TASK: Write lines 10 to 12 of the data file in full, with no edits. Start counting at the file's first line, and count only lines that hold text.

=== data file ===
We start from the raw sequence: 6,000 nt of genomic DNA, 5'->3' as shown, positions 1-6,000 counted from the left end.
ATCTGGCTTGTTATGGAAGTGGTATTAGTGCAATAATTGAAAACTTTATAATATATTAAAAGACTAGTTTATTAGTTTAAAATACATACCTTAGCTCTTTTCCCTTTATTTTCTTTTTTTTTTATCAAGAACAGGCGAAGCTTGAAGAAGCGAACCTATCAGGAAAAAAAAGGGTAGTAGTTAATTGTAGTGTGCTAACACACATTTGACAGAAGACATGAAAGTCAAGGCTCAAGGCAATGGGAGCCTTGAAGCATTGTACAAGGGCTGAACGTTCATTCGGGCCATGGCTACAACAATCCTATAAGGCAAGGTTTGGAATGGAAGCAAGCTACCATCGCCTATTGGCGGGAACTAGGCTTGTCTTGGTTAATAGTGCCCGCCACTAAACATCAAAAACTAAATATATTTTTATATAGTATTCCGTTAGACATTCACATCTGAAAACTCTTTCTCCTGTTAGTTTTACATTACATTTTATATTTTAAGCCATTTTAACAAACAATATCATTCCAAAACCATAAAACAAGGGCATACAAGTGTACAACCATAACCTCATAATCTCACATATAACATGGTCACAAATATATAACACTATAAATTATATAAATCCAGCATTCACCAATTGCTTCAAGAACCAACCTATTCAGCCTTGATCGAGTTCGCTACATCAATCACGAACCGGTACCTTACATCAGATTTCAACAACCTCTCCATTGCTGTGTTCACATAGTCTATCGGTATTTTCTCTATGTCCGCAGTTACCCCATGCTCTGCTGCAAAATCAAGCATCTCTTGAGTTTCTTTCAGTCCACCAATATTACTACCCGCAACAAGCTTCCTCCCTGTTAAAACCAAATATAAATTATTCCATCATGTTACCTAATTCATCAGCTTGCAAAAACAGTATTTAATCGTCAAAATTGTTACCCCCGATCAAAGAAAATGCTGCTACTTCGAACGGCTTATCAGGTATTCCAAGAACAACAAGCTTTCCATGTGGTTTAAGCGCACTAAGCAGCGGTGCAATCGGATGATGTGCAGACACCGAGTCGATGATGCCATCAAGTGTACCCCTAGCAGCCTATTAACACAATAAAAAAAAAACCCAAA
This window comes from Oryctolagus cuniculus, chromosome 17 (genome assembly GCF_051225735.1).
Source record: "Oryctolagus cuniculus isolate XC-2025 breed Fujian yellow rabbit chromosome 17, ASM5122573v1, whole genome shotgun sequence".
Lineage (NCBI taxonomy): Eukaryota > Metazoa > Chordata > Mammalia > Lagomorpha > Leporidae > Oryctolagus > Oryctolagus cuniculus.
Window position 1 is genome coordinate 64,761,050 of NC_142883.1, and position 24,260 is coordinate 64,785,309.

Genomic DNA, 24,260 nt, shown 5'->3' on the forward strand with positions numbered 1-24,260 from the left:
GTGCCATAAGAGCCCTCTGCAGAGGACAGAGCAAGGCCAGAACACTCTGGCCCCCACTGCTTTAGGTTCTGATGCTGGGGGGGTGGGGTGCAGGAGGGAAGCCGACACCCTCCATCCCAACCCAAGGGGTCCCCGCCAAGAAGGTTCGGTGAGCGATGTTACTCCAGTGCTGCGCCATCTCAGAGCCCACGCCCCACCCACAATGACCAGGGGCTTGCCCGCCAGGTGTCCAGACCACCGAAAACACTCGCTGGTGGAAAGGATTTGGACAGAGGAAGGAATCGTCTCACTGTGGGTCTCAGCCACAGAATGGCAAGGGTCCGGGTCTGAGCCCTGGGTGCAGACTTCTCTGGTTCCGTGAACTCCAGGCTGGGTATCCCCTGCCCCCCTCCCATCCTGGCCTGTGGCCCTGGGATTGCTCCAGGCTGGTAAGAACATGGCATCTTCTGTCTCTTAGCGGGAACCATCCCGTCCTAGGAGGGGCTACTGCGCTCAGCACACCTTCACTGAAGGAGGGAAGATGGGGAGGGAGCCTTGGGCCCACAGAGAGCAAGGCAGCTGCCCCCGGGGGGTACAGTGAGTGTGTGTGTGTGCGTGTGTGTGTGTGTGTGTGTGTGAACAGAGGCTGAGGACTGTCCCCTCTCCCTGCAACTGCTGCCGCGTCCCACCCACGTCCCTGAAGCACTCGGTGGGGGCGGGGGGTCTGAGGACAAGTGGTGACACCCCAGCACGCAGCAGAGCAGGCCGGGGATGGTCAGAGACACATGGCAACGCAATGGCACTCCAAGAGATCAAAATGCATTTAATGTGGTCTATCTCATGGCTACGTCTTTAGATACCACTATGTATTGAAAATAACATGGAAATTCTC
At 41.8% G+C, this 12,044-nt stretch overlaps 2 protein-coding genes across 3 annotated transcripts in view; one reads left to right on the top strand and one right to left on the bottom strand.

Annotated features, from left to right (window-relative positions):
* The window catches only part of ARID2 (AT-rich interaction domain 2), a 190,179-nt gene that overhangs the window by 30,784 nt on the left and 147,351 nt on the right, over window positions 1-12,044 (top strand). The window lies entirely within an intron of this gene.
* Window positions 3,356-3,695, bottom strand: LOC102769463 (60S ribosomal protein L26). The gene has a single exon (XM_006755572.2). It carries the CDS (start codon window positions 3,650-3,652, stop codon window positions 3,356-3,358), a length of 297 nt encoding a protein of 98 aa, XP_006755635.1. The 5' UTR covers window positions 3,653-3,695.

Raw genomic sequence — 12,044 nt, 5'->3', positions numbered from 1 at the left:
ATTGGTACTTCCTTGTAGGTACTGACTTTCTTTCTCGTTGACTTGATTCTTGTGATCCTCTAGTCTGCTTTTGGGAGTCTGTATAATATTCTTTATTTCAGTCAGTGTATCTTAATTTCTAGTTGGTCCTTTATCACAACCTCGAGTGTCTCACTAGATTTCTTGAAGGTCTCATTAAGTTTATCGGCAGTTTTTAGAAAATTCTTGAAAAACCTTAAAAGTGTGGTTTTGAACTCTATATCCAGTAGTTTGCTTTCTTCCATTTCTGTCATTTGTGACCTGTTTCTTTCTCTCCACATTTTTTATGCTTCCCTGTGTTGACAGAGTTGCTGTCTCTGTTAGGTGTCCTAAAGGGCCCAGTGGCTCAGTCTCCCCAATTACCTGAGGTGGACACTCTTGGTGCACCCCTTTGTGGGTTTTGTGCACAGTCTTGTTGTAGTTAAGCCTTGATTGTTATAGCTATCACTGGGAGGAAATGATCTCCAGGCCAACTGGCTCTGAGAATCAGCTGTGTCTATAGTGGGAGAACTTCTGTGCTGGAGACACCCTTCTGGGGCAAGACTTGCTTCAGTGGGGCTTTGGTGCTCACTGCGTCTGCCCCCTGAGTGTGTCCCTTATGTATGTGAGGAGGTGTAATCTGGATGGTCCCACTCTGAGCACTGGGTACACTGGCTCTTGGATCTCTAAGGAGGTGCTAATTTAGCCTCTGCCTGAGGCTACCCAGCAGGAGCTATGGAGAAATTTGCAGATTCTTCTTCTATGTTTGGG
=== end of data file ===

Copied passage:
Annotated features, from left to right (window-relative positions):
* The window catches only part of ARID2 (AT-rich interaction domain 2), a 190,179-nt gene that overhangs the window by 30,784 nt on the left and 147,351 nt on the right, over window positions 1-12,044 (top strand). The window lies entirely within an intron of this gene.
* Window positions 3,356-3,695, bottom strand: LOC102769463 (60S ribosomal protein L26). The gene has a single exon (XM_006755572.2). It carries the CDS (start codon window positions 3,650-3,652, stop codon window positions 3,356-3,358), a length of 297 nt encoding a protein of 98 aa, XP_006755635.1. The 5' UTR covers window positions 3,653-3,695.